Eagles Landing Hotel

Meeting High-Class Demands of Comfort, Style and Durability

For the Chehalis tribe of southwestern Washington, the 102 room expansion to its Eagles Landing Hotel would double the hotel's revenue and position the hotel, the neighboring Chehalis-run casino and the essential tribal programs they fund for continued growth. Here, guests are accustomed to luxury and comfort, and eye-pleasing aesthetics are key to customer satisfaction. Yet, when it came time for furnishing the new wing, tribal leaders chose Washington State Correctional Industries – an organization best known for furnishing institutional facilities and government offices.


CI's design and production flexibility enabled it to adapt to the hotel's needs, producing furniture that is comfortable and stylish while still meeting its hallmark standards of durable workmanship and timely, hassle-free installation.

CI's Local Operations, pricing and Quality Craftsmanship Prove Ideal for Tribal Project

By August of 2011, construction on the expansion was nearly complete and Eagles Landing Project Manager Jay May was ready to order furnishings for the new rooms. He had styles and fabrics all picked out and was ready to place the order when the Chehalis' tribal chairman asked him to take a look at Washington State Correctional Industries. CI's location and program to reduce state prison costs and recidivism rates by employing incarcerated individuals drew favor from the tribal council. "We are prone to look very seriously at (suppliers) from nearby," said May.


May was also impressed with CI's pricing and looked forward to saving the tribe thousands of dollars on the extensive order of headboards, dressers, desks, night stands, lounge chairs, sofas and settees. To seal the deal, CI reupholstered several pieces of the hotel's existing furniture to demonstrate their quality of workmanship and capacity. "We saw the quality of the work they could do. I said, 'If you'll do more like this, we'll take it," said May.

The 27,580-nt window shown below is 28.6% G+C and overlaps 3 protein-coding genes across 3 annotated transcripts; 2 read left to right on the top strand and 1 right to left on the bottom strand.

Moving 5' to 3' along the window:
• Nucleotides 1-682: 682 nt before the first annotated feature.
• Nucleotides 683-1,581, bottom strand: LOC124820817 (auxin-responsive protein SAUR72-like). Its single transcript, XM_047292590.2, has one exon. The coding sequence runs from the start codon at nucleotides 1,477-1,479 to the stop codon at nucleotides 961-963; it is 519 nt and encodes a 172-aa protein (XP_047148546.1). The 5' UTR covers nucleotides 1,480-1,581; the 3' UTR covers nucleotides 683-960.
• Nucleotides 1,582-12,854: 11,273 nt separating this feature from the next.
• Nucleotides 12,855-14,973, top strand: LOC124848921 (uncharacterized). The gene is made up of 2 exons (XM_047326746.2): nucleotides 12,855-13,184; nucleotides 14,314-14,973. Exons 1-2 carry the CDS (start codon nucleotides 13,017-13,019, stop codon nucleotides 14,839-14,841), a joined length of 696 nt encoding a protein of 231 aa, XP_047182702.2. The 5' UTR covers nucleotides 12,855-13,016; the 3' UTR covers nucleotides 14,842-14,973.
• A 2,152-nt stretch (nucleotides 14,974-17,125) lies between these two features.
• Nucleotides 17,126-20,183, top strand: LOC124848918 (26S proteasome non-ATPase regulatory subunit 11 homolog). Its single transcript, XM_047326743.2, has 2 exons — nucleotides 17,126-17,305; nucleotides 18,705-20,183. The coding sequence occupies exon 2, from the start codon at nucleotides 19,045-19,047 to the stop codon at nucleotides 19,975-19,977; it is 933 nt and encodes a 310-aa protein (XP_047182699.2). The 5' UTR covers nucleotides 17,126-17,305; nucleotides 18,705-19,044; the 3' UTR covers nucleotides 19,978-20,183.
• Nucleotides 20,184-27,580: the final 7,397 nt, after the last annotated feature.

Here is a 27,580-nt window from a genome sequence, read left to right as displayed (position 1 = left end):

For Luxury & Style, CI Won't Be Outclassed

Accustomed to producing furniture for state institutions and government offices, furnishing a hotel presented a new set of challenges. In catering to clientele with an eye for luxury, Eagles Landing required a higher level of comfort and aesthetics than CI's traditional clients. May found that CI's stock cushioning, while plenty comfortable for an office environment, did not meet the needs of the high-class hotel environment.


Without hesitation, CI secured samples of additional options from its foam vendors and let May have his pick. Fabric styles were also a concern, but CI, looking beyond its normal sources, successfully secured fabric styles and patterns that suited the hotel's modern look and stylish sense of comfort. "CI was very easy to work with," said May, "very responsive."

When Time Is of The Essence, You Can Rely On Correctional Industries

Coming into the project just months before the first rooms were scheduled to open, CI crews had only a fraction of the time normally available for design and production. Additionally, May asked CI to match the selections he'd already made to avoid starting from scratch. CI representatives worked diligently to develop furniture lines that closely matched those selected from another vendor and poured through hundreds of fabric samples and wood stain colors to find those most suitable for Eagles Landing. May had only to approve selections or make a final choice between a couple of examples, so he could focus on other aspects of the expansion project.

Late in the game, CI was handed a curve ball. Architects for the Eagles Landing expansion discovered that ten more rooms could be added by utilizing the hotel's unique attic space. Tribal leaders decided to take advantage of the discovery and ordered ten more rooms of furniture. CI took the changes in stride and capable production workers adapted easily. With production and installation processes designed for large product runs , CI crews pulled through and delivered each floor's furniture ahead of schedule. "We pushed them right to the edge time wise," said May. "A large run of a single item or a large run of several items is clearly CI's strength."